To register, click OnlineRegistrations below:

 

ALL reservations/ticket sales are FINAL

 


 

EVENT DETAILS

 

Date: Tuesday, Nov. 15, 2011

 

Time: 6:20 PM

 

Price: Members: $65-->
            Guests:     Guest Price $75

          (includes appetizers)

 

Venue: Faculty Club, Univ. of Toronto,

         41 Willcocks Street
         Toronto, Ontario
         M5S 1C7  - 
Map 

 

Deadlines:
Mailed Reservations
          - Friday, Nov. 11, 2011
Online Payments
         - 5pm Sunday, NOv. 13, 2011

 

Printer Friendly Notice

Adobe Reader required to view notice

 


 

 

 

 

 

Dessert Wines – Pure Indulgence

Tuesday, Nov. 15, 2011

 

Guest Speaker: Larry Goldstein, TVC Winebuyer

 

Notes on the Wines

How the Wines Were Ranked

 


 

Heading into the holiday season there is no better time to indulge in some decadent, sweet dessert wines! There is no simple definition of a dessert wine. In the UK, a dessert wine is considered to be any sweet wine drunk with a meal, in contrast to white fortified wines such as sherry which are typically drunk before a meal, and the red fortified wines or "digestifs" such as port and madeira consumed after it. Thus, most fortified wines (i.e., wines in which additional alcohol is added in the fermentation process) are regarded as distinct from dessert wines. In the United States, a dessert wine is legally defined as any wine over 14% (or alcohol by volume (15% according to some sources), which includes all fortified wines.

 

In the case of classic dessert wines, there are many types, styles and formats. Common to most is the cessation of the fermentation process, either naturally or artificially, which leaves residual sweetness in the wine. The more residual sugar or residual sweetness that remains in a wine, the sweeter the wine will taste. Dessert wine is made in practically every winemaking country and within each, there is often more than one style of dessert wine, some fortified, some not fortified some sparkling and some still.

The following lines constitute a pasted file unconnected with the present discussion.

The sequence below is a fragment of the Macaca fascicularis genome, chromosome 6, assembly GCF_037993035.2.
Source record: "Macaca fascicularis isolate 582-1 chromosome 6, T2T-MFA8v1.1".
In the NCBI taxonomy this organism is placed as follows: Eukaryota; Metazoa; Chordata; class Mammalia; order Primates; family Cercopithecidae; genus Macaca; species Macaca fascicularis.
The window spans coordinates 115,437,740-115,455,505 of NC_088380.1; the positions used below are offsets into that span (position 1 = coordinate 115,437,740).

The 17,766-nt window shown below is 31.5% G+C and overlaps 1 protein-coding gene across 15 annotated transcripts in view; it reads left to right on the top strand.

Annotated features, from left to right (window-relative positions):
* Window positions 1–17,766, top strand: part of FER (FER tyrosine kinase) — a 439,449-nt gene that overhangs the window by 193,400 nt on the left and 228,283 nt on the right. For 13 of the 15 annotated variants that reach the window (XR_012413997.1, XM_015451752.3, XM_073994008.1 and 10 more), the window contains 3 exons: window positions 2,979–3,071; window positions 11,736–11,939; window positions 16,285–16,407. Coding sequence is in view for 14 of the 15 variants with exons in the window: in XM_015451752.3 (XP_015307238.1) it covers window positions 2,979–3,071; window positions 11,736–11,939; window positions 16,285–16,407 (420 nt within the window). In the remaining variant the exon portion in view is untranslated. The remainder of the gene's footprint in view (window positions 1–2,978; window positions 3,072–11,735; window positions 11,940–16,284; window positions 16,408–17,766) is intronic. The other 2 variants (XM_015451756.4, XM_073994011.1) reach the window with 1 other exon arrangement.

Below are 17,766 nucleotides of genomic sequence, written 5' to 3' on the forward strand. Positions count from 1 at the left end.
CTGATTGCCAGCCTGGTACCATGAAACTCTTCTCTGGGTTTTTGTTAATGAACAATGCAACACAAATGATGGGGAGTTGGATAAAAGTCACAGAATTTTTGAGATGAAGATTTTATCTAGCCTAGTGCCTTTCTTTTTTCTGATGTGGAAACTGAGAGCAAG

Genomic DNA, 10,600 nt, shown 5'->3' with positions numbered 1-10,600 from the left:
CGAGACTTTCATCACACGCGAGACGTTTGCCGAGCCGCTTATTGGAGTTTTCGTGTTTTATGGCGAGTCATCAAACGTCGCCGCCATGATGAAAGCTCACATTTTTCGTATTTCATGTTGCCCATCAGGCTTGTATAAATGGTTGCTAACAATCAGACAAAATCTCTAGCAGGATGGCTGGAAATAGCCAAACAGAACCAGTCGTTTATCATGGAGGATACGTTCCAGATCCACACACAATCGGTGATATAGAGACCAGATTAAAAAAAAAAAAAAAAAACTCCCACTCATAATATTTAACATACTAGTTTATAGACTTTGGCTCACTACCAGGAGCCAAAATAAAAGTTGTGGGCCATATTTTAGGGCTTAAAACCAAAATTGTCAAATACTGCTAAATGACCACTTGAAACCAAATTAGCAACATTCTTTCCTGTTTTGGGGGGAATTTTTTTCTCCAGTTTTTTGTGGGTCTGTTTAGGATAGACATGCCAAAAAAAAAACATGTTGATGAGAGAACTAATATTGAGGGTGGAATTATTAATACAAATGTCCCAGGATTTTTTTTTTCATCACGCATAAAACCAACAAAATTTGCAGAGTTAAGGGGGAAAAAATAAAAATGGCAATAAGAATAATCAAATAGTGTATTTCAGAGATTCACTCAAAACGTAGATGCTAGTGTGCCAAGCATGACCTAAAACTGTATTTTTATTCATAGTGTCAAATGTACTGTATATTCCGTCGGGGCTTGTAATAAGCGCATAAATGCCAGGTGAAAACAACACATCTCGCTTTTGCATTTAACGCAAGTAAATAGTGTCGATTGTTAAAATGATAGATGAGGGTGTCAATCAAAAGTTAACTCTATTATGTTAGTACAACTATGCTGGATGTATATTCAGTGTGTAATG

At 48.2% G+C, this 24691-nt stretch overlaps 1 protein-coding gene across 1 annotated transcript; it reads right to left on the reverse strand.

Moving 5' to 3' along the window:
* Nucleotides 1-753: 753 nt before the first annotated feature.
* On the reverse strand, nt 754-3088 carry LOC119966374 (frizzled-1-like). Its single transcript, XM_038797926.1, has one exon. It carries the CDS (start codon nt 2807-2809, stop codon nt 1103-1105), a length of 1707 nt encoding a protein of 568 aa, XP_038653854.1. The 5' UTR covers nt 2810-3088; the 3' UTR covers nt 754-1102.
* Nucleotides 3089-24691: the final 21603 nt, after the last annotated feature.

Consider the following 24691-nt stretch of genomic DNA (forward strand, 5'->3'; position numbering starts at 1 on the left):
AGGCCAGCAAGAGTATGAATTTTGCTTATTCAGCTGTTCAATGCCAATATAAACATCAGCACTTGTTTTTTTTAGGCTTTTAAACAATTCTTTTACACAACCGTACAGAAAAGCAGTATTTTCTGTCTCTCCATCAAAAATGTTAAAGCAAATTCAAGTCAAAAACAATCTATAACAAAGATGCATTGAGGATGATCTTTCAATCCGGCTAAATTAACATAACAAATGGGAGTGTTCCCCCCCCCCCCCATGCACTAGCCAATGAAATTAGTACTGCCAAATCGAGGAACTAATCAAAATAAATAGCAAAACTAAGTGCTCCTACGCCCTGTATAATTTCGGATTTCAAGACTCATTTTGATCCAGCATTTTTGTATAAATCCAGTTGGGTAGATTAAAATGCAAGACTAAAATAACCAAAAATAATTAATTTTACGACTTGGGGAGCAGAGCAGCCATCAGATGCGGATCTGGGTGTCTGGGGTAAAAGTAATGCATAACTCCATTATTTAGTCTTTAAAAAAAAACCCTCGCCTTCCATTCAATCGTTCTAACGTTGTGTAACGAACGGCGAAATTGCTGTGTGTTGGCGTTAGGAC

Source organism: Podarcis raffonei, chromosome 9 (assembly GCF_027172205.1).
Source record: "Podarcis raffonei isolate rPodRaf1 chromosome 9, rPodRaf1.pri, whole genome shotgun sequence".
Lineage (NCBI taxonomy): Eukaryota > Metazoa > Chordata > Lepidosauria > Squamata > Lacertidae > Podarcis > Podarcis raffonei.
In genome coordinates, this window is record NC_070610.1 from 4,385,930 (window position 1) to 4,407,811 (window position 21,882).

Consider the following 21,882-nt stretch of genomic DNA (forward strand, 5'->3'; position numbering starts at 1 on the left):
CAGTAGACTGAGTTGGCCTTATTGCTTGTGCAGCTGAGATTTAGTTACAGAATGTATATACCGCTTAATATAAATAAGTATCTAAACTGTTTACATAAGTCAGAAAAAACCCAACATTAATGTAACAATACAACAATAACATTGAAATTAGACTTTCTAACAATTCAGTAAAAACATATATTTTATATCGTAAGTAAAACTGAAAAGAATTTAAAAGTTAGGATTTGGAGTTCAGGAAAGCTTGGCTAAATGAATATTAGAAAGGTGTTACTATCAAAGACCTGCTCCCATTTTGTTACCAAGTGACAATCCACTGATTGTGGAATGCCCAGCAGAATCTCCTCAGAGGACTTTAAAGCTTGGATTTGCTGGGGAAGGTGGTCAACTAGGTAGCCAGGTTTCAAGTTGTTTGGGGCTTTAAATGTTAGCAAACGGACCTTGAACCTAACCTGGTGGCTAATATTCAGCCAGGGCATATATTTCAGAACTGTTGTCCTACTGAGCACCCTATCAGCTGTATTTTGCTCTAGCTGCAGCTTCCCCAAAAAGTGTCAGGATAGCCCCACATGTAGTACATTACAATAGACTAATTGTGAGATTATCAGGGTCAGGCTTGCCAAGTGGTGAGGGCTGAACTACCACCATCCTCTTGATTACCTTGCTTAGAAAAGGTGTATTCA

Sweet wines represent some of the world's most interesting and exciting wines. They vary enormously in their flavour profiles, acid levels, cloyness, weight in the mouth and length of finish, while desserts themselves can be fruity, creamy, chocolaty, cloying, tart, warm, cold or even combinations of all of these. The intense sweetness and luscious layers of flavor in the best dessert wines means that a little goes a long, long way. A 375 ml bottle is easily enough for four people and can even be stretched to serve six. The finest sweet wines are those made with grape varieties that keep their acidity even at very high ripeness levels, such as Riesling and Chenin Blanc. The sweetness of a wine will also depend on the alcohol levels, the amount of tannin present, and whether the wine is sparkling or not. The general rule is that a sweet wine should be sweeter than the dessert it is being served with.

 

For November, TVC has assembled fine examples of sweet wine from various regions around the world. We will start close to home with a Niagara ice wine from the Vidal grape. We can contrast this with a selection of European wines such as the prized Kourtaki Muscat Samos from Greece, Hafner Old Vienna Composition Curvée from Austria, a 1er Cru Sauternes from Château Guiraud and Gewurztraminer SGN from France, and two Rieslings from Germany not to be missed, including Dr. Loosen Wehlener Sonnenuhr Riesling Beerenauslese and Schloss Schönborn. Finally our tasting will take us down under for some delicious and award-winning Noble One Botrytis Semillon from Australia. And to round out your wine tasting experience, we will be serving various food combinations to compliment these wines.

 


 

The Wines

2008 Hafner Old Vienna Composition Cuvée Beerenauslese $15 (350 ml) (Austria)
Beerenauslese means "select berry harvest" and is made from individually selected overripe grapes often affected by noble rot, making a rich, sweet dessert wine.
“The Hafner winery is located in Moenchhot. Austria’s oldest wine growing community, where they’ve been cultivating grapes since 1217. This sweet wine is a straw-gold colour. The peach-and-floral nose is inviting and the flavours of apricot, candy and sweet, ripe pear circulate on the palate. There’s a spicy note, too, when it reaches its finish.” Vintages.